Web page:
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Topics in Romanticism

ENGL 250.301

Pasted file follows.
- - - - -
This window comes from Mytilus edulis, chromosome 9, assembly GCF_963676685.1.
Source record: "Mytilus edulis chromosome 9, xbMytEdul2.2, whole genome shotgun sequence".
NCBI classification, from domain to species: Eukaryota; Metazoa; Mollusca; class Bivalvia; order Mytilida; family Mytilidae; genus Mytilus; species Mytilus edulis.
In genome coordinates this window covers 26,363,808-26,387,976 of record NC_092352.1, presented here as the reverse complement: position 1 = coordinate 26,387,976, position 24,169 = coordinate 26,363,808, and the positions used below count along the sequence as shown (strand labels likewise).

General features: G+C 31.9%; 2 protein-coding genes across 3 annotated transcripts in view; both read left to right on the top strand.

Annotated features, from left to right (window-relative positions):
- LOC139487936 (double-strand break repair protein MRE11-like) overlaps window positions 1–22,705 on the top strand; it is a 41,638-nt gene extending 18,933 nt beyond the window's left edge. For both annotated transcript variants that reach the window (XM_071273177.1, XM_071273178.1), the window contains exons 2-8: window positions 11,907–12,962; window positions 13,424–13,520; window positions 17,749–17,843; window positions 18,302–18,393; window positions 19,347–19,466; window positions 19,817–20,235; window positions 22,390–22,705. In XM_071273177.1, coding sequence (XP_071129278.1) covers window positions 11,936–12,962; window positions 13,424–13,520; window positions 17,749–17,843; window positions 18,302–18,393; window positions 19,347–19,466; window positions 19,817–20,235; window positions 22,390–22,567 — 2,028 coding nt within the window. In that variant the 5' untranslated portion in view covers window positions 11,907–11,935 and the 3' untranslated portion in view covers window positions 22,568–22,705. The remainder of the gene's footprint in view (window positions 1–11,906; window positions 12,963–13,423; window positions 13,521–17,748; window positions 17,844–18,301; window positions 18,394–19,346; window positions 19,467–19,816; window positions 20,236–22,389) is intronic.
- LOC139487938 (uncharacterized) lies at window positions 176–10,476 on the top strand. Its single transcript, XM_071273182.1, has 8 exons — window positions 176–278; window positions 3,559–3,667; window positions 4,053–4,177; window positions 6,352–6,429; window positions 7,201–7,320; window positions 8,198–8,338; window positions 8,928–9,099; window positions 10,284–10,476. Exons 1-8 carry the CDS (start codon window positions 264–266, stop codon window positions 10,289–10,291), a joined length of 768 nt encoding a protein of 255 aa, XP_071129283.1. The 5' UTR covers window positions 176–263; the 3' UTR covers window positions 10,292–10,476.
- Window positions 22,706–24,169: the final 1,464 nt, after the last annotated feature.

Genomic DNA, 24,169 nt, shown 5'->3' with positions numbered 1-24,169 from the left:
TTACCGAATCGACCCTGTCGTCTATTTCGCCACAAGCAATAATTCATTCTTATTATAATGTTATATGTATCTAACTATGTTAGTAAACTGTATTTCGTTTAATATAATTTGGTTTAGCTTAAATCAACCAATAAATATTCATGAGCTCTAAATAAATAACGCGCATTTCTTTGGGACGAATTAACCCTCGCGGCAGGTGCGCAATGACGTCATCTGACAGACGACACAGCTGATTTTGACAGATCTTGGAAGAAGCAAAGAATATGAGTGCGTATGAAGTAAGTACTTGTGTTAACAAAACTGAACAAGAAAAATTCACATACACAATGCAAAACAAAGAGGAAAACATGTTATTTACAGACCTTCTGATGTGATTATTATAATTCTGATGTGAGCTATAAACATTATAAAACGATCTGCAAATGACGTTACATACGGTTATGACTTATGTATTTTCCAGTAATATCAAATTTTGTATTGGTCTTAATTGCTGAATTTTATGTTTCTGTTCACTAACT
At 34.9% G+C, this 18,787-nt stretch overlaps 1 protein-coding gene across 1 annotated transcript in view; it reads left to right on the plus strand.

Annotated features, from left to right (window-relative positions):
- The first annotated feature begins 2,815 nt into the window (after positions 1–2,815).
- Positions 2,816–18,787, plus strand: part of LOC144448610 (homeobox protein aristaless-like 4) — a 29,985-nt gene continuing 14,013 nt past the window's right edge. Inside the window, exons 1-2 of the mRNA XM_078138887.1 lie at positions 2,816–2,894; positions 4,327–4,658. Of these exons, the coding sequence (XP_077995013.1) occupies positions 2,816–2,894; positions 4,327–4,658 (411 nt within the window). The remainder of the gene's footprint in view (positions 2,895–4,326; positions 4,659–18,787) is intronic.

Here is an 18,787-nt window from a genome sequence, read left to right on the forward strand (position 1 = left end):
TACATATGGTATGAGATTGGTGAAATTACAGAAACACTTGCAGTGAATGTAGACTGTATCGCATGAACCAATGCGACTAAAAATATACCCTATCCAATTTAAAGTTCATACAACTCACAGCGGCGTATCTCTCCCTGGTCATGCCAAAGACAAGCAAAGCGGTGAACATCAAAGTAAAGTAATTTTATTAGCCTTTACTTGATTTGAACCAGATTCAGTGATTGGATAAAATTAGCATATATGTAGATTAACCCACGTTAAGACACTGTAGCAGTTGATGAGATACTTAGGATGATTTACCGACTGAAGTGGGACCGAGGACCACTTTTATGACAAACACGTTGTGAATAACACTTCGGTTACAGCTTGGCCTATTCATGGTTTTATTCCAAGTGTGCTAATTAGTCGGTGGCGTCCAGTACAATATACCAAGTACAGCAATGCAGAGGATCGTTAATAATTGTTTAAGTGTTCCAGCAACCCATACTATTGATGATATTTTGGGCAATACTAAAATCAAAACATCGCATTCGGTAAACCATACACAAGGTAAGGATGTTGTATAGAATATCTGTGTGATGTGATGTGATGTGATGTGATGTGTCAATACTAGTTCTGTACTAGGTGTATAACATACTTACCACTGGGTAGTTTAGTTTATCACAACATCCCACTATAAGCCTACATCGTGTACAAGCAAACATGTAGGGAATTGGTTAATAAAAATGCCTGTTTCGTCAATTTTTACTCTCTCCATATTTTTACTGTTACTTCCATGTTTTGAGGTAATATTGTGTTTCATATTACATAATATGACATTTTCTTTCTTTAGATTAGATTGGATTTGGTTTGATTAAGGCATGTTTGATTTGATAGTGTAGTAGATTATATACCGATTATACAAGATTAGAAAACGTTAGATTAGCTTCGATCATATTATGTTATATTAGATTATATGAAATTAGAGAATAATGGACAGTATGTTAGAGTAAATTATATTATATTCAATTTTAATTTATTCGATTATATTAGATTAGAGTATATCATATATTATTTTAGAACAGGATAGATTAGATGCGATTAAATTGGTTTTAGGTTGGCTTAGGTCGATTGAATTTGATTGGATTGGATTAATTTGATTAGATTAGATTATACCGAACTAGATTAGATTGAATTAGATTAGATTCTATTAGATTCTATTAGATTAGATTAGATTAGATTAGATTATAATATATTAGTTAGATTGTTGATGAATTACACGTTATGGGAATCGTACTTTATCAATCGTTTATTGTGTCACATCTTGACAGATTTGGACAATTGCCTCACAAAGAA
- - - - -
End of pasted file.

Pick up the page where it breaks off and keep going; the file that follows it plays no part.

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The literature of the romantic era has been widely celebrated for valuing important new artistic criteria—criteria to which we continue to cling:  individual expression, originality, and the creative imagination.  Yet while their work marked a significant break from the past, romantic writers also valued literary history in a new way: they revived older poetic forms, such as the sonnet; canonized the works of Shakespeare; and rediscovered the ancient poetic voice of the “Bard.”  If they seemed to abandon the practices of their immediate past, they dug back into what they saw as a deeper, more meaningful English tradition, one that spoke to a growing sense (fueled by the American, French, and Haitian Revolutions) of national cohesion and political renewal.  In this course, we’ll examine this romantic reconstruction of the past, which built on and often radically transformed the ideas and visions of the thinkers and writers who immediately preceded it:  the intellectual and artistic movements of the Enlightenment, the literature of sensibility, and the Gothic.  Moreover, we'll treat the romantics as consummate readers of the past.  For instance, we’ll explore Jane Austen’s allusions to the Napoleonic Wars and Byron’s poetry in her novel Persuasion, and Charles Lamb’s surprising essay on why the plays of Shakespeare should only be read—and not performed!  We’ll also compare earlier writings that attempted to theorize aesthetic experience with romantic-era writings that put those theories into practice (for instance, the ideas of Edmund Burke, who theorized the sublime, with the poetry of writers like Shelley, who embodied the sublime in his poetry); through exploring the roots of the period’s revival of the sonnet in the work of Charlotte Smith; and through scrutinizing earlier and later drafts of romantic works themselves, such as Coleridge and Wordsworth’s Lyrical Ballads.  We’ll end the course by reading Tom Stoppard’s 1993 play Arcadia, a contemporary rumination on romanticism and the romantic era, as a way to take stock of our own perceptions.  Course work will consist of frequent short responses, in-class presentations, and a longer final project.